What’s in the omnibus for health care

WHAT’S IN THE OMNIBUS — The $1.3 trillion spending bill was posted last night, with Congress now rushing to pass it by Friday midnight. If they don’t, prepare for a possible third government shutdown of the year.

The health care highlights for Pros | The entire 2,232-page bill | POLITICO’s overview

Among the big takeaways for health care readers:

— $10 billion more for HHS. The agency overall would receive $88.1 billion in fiscal 2018, according to Senate appropriators, representing a $10.1 billion increase compared with fiscal 2017 levels.

— More funding for research too. NIH would receive a nearly 9 percent bump to $37.1 billion — including $100 million toward developing a universal flu vaccine. More for Pros.

CDC would receive $8.3 billion under the legislation, a $1.1 billion boost and a sharp departure from the nearly $900 million in cuts that the White House proposed last month. More for Pros.

Drilling down:

— $4 billion to fight opioid crisis. The funding — for prevention, treatment and law enforcement — is spread across agencies including HHS, Homeland Security, Justice and Veterans Affairs. It represents a $3 billion increase over what lawmakers committed last year to addressing the addiction epidemic. More for Pros.

— Bioterrorism, public health response efforts see major funding boosts. Efforts to stockpile drugs, vaccines and other efforts to shield the nation from possible bioterrorism or another public health emergency are all set to receive boosts in funding under the bill, H.R. 1625 (115), to fund the government through September. More for Pros.

More payment for a handful of new drugs. Less than two dozen products are estimated to benefit from the change in the omnibus that allows for five years of pass-through status actually limited to two years because the bill specifies that it only applies to drugs that lost pass-through status on Dec. 31, 2017 and for which payment was bundled into a group of services under Medicare policies beginning Jan. 1. More for Pros.

— $335 million for CDC’s workplace safety office. Congress rejected the Trump administration’s proposed 41 percent cut to the National Institute for Occupational Safety and Health and also rebuffed the White House’s attempt to move NIOSH out of the CDC. More for Pros.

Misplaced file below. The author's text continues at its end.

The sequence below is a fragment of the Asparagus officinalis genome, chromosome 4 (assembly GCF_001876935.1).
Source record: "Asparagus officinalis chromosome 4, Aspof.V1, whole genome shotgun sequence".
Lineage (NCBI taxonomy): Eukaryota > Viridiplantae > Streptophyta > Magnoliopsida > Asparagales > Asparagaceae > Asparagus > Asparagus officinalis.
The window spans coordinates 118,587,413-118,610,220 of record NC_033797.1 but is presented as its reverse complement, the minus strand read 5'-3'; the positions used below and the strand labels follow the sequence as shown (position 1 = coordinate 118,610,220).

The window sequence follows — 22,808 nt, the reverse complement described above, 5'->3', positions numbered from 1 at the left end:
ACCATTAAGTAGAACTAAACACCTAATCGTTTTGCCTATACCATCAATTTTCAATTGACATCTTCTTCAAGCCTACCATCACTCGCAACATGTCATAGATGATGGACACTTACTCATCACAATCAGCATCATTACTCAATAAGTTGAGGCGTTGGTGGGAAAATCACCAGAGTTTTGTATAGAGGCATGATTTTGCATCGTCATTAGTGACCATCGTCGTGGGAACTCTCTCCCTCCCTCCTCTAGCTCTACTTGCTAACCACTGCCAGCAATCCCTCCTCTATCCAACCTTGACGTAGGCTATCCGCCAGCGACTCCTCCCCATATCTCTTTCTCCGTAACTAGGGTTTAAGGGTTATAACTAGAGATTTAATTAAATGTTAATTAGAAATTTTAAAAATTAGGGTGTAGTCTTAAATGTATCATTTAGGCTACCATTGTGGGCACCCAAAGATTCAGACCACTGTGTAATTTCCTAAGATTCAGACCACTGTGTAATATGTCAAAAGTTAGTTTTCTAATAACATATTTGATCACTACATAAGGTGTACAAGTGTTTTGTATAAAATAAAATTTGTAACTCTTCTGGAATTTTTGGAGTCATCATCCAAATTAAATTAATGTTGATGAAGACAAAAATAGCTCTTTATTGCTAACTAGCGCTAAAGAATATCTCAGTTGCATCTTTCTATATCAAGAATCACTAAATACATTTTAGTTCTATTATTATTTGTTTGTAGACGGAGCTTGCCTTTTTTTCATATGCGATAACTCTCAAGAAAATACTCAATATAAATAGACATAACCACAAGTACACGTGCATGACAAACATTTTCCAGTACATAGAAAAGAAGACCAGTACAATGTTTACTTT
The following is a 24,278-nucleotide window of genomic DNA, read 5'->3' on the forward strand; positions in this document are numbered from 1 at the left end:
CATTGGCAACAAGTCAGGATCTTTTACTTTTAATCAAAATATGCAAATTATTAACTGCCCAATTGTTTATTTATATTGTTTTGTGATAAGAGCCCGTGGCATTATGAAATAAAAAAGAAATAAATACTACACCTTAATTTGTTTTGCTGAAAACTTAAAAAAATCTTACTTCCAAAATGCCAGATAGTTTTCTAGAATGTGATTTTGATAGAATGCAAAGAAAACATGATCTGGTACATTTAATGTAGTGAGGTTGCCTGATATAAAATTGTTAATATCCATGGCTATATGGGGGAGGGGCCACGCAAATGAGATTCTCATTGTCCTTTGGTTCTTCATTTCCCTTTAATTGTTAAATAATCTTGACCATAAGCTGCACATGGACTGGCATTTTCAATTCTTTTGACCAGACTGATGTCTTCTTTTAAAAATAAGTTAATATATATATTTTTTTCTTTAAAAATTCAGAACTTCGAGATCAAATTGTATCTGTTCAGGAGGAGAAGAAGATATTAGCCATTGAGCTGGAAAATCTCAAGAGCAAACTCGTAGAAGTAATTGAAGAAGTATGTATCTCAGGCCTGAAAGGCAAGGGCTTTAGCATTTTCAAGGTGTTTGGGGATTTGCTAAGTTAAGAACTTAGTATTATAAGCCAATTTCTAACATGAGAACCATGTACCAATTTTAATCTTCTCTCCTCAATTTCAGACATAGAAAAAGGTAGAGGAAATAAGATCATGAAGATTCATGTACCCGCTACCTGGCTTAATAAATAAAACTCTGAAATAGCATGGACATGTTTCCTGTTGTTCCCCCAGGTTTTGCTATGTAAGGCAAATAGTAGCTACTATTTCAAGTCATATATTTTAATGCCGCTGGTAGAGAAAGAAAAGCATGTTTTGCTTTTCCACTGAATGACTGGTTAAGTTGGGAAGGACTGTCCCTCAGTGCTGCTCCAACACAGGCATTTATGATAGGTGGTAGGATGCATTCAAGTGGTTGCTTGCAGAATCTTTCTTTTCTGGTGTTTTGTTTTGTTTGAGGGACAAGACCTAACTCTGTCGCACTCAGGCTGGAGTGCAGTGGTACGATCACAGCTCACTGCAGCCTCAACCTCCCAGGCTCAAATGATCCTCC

More money for abstinence education. Lawmakers agreed to boost funding for abstinence education by two-thirds, to $25 million.

— More info on ACA workers. The budget requires the Trump administration to publish information on the number of employees and contractors involved in “implementing, administering, enforcing, or otherwise carrying out” the Affordable Care Act.


— Congress nixed a series of anti-abortion riders, including a bill expanding conscience protections.

— Congress rejected the White House’s plan to gut drug policy office. The Trump administration had proposed a 95 percent cut to the White House Office of National Drug Control Policy. It was the second straight year that lawmakers have rebuffed the attempt to gut the office, which sets drug-fighting strategy across the government and is popular on the Hill.

— Congress reiterated: No money for Obamacare’s risk corridors. Once again, lawmakers prohibited money from being spent to make risk corridor payments to insurers. The program, which expired after 2016, was supposed to cushion the financial blow for insurers that attracted disproportionately expensive customers. Because Republicans required the program to be budget neutral, however, payments came up $12 billion short. Dozens of insurers have filed lawsuits to recover the funds.

** A message from PhRMA: There is currently no requirement that hospitals pass 340B program savings along to patients, and economists suggest 340B may actually contribute to higher out-of-pocket costs for patients. Let’s fix the 340B program. http://politi.co/2IqKpF3 **

WHAT’S NEXT AFTER HOUSE PASSES RIGHT-TO-TRY — The chamber in a party-line vote approved a bill designed to let very sick patients request access to experimental medicines without government oversight.

It’s a victory for the Goldwater Institute and the White House. The small libertarian think tank crafted the proposal and the administration vigorously campaigned for the law. Meanwhile, it’s a blow for the many policy wonks who opposed the idea, saying it would weaken patient protections. Many pharma companies also opposed the bill, whose benefits are not as straightforward as they may seem.


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